Suspected Bank Robber Nabbed in Under 30 Minutes Thanks to GPS Tracking Device19 Jul 2012
In less than 30 minutes, a GPS tracking device led to the abduction of a 29-year-old Aurora, Illinois man accused of heisting over $7,000 during a bank robbery over the weekend, authorities report. Law enforcement used a GPS tracker device hidden in the stolen cash to trace the suspect to a nearby gas station, where the man was arrested.
The man — Miguel A. Ramirez — was accused of robbing a PNC Bank local branch at 77 S. Broadway. Ramizez entered the bag in the morning and provided the teller with a withdrawal slip with the word “all the money”. He also pulled out a weapon, which authorities later found out was a BB gun. The teller wasn’t able to understand what was written on the withdrawal form, so Ramirez whispered the words “Give me all your money”.
The teller complied with the request and put $7,026 into the bag Ramirez had with him. Included with the “bait money” was a GPS tracking device. A bank surveillance video captured images of the bank robbery, including the clothes Ramirez was wearing during the heist. The GPS tracker device led police to an Ford Bronco, which was unoccupied, parked at a Oswego gas station, where they found the clothing Ramirez was wearing during the heist.
This week, a U.S. magistrate judge ordered Ramirez held on a one count of bank robbery charge in a criminal complaint.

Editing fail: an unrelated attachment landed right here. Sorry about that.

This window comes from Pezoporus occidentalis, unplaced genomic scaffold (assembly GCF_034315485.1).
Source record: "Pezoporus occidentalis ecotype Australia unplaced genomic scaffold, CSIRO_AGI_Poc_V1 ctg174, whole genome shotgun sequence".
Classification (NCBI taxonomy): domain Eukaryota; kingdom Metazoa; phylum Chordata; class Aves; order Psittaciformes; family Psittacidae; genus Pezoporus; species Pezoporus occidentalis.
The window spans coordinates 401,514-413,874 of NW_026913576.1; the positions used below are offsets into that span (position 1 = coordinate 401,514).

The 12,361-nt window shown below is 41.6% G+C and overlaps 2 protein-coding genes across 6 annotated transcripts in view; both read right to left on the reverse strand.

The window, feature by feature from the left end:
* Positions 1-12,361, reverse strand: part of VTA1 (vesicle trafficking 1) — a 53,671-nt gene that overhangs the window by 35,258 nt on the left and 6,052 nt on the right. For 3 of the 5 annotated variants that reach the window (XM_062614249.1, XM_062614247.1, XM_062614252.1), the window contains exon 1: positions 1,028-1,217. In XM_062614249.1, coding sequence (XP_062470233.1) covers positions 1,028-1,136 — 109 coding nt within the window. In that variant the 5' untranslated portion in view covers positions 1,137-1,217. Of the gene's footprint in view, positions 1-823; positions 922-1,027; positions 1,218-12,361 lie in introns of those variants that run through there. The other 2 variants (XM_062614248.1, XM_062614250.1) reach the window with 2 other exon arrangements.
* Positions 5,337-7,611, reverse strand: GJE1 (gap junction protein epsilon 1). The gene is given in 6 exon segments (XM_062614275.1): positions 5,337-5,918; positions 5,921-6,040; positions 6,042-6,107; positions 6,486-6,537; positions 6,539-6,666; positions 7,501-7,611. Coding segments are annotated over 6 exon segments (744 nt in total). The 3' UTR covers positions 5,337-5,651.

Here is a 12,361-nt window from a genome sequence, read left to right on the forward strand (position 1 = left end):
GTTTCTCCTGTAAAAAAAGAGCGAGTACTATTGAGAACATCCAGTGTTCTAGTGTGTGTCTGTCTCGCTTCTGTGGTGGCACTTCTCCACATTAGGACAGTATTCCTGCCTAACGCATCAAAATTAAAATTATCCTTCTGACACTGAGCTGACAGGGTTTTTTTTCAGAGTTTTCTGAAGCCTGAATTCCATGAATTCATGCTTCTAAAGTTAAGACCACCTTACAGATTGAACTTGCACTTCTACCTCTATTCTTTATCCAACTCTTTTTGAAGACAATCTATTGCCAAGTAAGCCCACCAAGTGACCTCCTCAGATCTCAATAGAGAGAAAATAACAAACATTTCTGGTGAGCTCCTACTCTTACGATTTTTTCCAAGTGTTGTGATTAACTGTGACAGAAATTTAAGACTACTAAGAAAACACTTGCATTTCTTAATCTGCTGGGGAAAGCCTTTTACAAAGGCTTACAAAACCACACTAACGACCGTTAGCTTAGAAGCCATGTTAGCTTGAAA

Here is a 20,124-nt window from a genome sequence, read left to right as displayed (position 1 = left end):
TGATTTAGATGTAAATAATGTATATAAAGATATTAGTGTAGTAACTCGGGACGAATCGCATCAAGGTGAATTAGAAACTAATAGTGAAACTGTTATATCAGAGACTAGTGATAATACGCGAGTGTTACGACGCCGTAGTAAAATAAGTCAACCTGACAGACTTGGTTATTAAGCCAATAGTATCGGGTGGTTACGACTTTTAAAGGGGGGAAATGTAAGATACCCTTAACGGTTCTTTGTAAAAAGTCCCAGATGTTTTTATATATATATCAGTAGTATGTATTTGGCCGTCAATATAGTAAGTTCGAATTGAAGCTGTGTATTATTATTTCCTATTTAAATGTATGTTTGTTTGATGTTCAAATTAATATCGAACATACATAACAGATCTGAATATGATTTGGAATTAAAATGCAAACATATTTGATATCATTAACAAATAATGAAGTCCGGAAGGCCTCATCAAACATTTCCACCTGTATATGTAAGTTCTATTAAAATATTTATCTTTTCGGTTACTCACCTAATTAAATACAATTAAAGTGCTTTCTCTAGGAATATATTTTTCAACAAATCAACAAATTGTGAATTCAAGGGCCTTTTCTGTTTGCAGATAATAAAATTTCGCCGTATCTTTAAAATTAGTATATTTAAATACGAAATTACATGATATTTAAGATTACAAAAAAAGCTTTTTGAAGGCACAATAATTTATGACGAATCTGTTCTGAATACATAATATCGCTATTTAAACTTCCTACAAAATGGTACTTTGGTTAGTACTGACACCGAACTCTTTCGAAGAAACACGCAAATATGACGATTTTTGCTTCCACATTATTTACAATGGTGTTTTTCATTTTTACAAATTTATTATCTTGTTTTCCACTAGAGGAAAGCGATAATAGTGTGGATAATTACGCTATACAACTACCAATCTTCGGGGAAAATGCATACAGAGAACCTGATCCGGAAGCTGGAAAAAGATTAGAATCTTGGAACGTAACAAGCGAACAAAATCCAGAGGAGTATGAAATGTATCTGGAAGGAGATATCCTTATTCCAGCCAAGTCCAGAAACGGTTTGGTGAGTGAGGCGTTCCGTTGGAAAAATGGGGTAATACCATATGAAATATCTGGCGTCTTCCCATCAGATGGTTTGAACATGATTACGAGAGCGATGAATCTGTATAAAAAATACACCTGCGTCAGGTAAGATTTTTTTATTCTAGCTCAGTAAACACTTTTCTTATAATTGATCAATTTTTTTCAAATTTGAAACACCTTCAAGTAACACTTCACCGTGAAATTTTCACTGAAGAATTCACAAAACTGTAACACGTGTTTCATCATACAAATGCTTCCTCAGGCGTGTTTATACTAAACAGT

Every year, hundreds of financial institutions are being separated from their money, as criminals — often armed and dangerous — make off with their precious cargo. In many cases, these criminal acts are not a high-tech, elaborate operation, but rather a straightforward, stickup, grab the bag of cash, and head off move. However, thanks to GPS tracking devices, many bank robbers participating in the latter heist are finding they are caught red-handed, and ensuing the repercussions of their illegal actions.
Ramirez’s case isn’t the first time law enforcement has used a GPS tracking device to nab a bank robber. From Boston to Philly to Chicago, robbers throughout the country are being caught with their hand in the cookie jar, with the help of global position system satellites and modern technology.
In April, we reported about this trend of using GPS tracking devices to catch bank robbers on our blog. While there aren’t many details about how the GPS tracking device isn’t being discovered by the bank robber, theories exist that the device can be disguised to look like the money the robber is attempting to make off with.
Bankers Online reports that an estimated 75 percent of bank robbers end up being caught.